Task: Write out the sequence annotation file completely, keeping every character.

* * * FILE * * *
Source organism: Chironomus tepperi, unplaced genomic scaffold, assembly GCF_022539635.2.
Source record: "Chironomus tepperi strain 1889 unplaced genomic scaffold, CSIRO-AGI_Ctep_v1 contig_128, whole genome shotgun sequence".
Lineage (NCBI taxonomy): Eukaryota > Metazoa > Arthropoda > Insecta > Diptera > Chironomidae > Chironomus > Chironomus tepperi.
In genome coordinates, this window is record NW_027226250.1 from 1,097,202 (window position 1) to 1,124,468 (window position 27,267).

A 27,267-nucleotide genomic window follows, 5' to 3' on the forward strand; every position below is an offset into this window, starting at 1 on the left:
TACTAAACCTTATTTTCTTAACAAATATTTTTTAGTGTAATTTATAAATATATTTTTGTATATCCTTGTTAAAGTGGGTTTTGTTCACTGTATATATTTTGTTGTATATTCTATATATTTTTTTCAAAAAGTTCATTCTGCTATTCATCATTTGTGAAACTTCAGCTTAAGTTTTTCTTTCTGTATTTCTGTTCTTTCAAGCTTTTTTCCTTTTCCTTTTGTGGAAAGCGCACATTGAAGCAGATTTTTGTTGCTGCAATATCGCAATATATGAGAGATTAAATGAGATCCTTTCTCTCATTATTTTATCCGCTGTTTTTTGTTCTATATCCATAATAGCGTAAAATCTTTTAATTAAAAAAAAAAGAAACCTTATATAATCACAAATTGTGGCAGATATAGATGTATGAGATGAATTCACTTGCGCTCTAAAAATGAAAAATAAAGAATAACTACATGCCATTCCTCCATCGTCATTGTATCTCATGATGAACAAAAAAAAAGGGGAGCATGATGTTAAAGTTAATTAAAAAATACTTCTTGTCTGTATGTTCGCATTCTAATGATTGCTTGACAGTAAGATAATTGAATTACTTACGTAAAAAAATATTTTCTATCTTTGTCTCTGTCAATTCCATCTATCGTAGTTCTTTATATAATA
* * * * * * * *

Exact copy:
Source organism: Chironomus tepperi, unplaced genomic scaffold, assembly GCF_022539635.2.
Source record: "Chironomus tepperi strain 1889 unplaced genomic scaffold, CSIRO-AGI_Ctep_v1 contig_128, whole genome shotgun sequence".
Lineage (NCBI taxonomy): Eukaryota > Metazoa > Arthropoda > Insecta > Diptera > Chironomidae > Chironomus > Chironomus tepperi.
In genome coordinates, this window is record NW_027226250.1 from 1,097,202 (window position 1) to 1,124,468 (window position 27,267).

A 27,267-nucleotide genomic window follows, 5' to 3' on the forward strand; every position below is an offset into this window, starting at 1 on the left:
TACTAAACCTTATTTTCTTAACAAATATTTTTTAGTGTAATTTATAAATATATTTTTGTATATCCTTGTTAAAGTGGGTTTTGTTCACTGTATATATTTTGTTGTATATTCTATATATTTTTTTCAAAAAGTTCATTCTGCTATTCATCATTTGTGAAACTTCAGCTTAAGTTTTTCTTTCTGTATTTCTGTTCTTTCAAGCTTTTTTCCTTTTCCTTTTGTGGAAAGCGCACATTGAAGCAGATTTTTGTTGCTGCAATATCGCAATATATGAGAGATTAAATGAGATCCTTTCTCTCATTATTTTATCCGCTGTTTTTTGTTCTATATCCATAATAGCGTAAAATCTTTTAATTAAAAAAAAAAGAAACCTTATATAATCACAAATTGTGGCAGATATAGATGTATGAGATGAATTCACTTGCGCTCTAAAAATGAAAAATAAAGAATAACTACATGCCATTCCTCCATCGTCATTGTATCTCATGATGAACAAAAAAAAAGGGGAGCATGATGTTAAAGTTAATTAAAAAATACTTCTTGTCTGTATGTTCGCATTCTAATGATTGCTTGACAGTAAGATAATTGAATTACTTACGTAAAAAAATATTTTCTATCTTTGTCTCTGTCAATTCCATCTATCGTAGTTCTTTATATAATA